I think Kitsch is very close to nostalgia which I use sometimes to a small degree, like in the 'Pornogothic' series using gothic horror books movie themes to comment on sexual clichés.

Nowadays it’s not uncommon to see artists from comics or illustration working for fashion companies. You collaborated with Gucci but also for Adidas and Nike. And, sure you designed a cool sold-out bikini collection, JG4B. What can you tell us about these works?
Well not much really! The work for Gucci didn't ever actually go to press. They asked me to design a set of playing cards for them. But what I did was too edgy/modern for them, I toned things down but in the end they were just too conservative a brand to go with it and they backed out of the project!
Nike and Addidas was very much advertising, not really collaboration on fashion wear.
And JG4B lots of people love it, we make very individual bikinis. All the print is designed by me, and most is placement printed on the bikini - not a repeat pattern. They are fun, cool, different to most of the boring swimwear out there. But getting a fashion brand of the ground is very hard, we are hoping to have a new collection out next year, but things are very much in the balance right now.

Can you talk about your processes? What kind of material do you use? What’s about the starting point of an idea?
The starting point is almost always writing. I make lists. I don't really sketch much. I look at books with an idea in mind and sometimes that makes my idea change or re-form.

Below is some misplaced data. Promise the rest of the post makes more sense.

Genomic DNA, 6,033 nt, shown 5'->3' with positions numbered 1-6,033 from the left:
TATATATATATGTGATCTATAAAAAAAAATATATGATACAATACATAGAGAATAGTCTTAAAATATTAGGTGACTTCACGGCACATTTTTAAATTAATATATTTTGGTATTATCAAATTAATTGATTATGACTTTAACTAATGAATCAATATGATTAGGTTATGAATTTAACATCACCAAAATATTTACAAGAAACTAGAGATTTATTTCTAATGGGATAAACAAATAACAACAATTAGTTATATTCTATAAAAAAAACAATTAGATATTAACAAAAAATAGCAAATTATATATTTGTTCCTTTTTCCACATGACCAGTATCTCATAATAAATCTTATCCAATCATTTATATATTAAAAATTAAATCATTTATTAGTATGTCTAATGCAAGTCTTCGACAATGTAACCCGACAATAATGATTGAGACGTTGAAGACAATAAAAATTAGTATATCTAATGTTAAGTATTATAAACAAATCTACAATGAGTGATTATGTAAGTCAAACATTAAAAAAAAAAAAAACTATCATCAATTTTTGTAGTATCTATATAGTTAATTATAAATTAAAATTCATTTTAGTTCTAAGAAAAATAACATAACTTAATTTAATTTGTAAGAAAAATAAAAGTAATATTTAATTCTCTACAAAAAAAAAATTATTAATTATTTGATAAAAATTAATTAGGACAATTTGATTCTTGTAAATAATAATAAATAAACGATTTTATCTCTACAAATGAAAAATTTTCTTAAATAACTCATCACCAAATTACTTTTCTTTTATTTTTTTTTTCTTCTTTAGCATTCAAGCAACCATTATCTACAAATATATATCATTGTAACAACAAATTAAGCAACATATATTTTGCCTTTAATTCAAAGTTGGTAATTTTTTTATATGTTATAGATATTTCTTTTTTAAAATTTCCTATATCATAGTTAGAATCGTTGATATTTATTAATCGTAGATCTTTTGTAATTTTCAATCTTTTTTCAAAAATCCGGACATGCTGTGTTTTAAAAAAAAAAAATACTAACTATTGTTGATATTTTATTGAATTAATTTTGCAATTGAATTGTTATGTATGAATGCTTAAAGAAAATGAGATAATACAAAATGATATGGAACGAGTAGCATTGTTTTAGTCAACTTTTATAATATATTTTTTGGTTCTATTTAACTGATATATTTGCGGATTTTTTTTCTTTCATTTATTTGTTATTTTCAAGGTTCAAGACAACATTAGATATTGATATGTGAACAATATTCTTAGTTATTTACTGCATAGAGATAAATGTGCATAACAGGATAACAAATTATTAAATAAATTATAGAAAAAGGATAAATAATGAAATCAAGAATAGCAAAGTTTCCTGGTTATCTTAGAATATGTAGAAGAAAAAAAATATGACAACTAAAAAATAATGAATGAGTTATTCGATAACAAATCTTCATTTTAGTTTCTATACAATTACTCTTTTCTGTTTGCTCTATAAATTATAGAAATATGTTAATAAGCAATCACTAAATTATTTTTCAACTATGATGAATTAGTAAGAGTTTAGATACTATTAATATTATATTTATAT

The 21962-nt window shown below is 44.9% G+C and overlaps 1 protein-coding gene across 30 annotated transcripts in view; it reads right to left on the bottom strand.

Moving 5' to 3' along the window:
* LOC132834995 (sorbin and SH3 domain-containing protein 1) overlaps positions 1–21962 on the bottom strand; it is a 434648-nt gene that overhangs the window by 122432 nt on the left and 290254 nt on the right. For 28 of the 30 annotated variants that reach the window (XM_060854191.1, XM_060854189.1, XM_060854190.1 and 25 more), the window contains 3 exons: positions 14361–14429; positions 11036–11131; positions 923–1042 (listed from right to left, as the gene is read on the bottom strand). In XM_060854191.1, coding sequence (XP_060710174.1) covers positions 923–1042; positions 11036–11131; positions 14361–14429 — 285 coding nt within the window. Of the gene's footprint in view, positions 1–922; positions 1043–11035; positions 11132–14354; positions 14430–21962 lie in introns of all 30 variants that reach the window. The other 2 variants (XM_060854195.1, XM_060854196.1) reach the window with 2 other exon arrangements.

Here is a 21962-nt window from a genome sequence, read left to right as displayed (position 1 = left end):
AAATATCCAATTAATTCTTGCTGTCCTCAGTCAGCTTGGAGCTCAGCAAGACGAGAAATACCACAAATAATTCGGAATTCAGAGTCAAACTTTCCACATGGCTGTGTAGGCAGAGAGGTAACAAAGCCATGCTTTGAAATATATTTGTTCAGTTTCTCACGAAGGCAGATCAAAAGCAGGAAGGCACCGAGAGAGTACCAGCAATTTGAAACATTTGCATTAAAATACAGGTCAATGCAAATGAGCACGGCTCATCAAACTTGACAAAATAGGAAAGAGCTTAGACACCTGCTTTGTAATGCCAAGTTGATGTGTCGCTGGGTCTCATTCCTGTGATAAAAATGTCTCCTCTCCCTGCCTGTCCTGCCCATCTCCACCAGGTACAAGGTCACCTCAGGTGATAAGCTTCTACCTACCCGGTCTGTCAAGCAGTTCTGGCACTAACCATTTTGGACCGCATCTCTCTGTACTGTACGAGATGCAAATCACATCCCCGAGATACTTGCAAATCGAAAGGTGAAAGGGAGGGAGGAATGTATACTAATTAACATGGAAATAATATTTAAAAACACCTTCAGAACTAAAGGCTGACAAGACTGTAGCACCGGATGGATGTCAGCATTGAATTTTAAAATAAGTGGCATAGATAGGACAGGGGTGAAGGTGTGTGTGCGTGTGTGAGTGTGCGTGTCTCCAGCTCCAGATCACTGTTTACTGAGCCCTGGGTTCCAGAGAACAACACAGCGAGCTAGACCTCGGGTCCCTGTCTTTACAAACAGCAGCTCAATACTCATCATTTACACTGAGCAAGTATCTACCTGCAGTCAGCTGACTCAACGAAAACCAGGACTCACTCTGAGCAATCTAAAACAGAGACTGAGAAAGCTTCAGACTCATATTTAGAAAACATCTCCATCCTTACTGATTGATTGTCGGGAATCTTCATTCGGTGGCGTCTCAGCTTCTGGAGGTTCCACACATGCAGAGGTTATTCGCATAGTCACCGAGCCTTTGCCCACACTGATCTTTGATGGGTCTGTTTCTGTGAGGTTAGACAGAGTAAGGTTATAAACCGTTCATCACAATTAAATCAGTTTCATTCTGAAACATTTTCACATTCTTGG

Then I sometimes make photo-collages on the computer from lots and lots of reference images I have collected. Then I print these out and re-draw them then scan them back in and trace them with at path. I draw some stuff in Illustrator, some in photoshop, some by hand some on the mac.
I take photographs of textures sometimes and use them in the. Obviously for the poster girl series I had large prints and one acrylic cutout made and shot them in a studio with a model. So my process is very eclectic. But always uses the computer as the central point of a number of ways of working.

You are a Brit and considering how old you are, I am curious to know if you were in any way influenced by the growing new wave of British comics like 2000 AD, Judge Dredd, Tank Girl…?
Yes I think I was, I loved 2000 ad. I think Simon Bisley's ACB warriors and Slaine was the best.

What’s about your ultimate dream project?
A show in New York? I'd love to use my creativity in other ways - collaborate on a film maybe?
I went to Paris recently and went to the Crazy Horse cabaret show there. It would be cool to work on branding for them or even a new act in the show - I liked how inventive it was - not just stripping!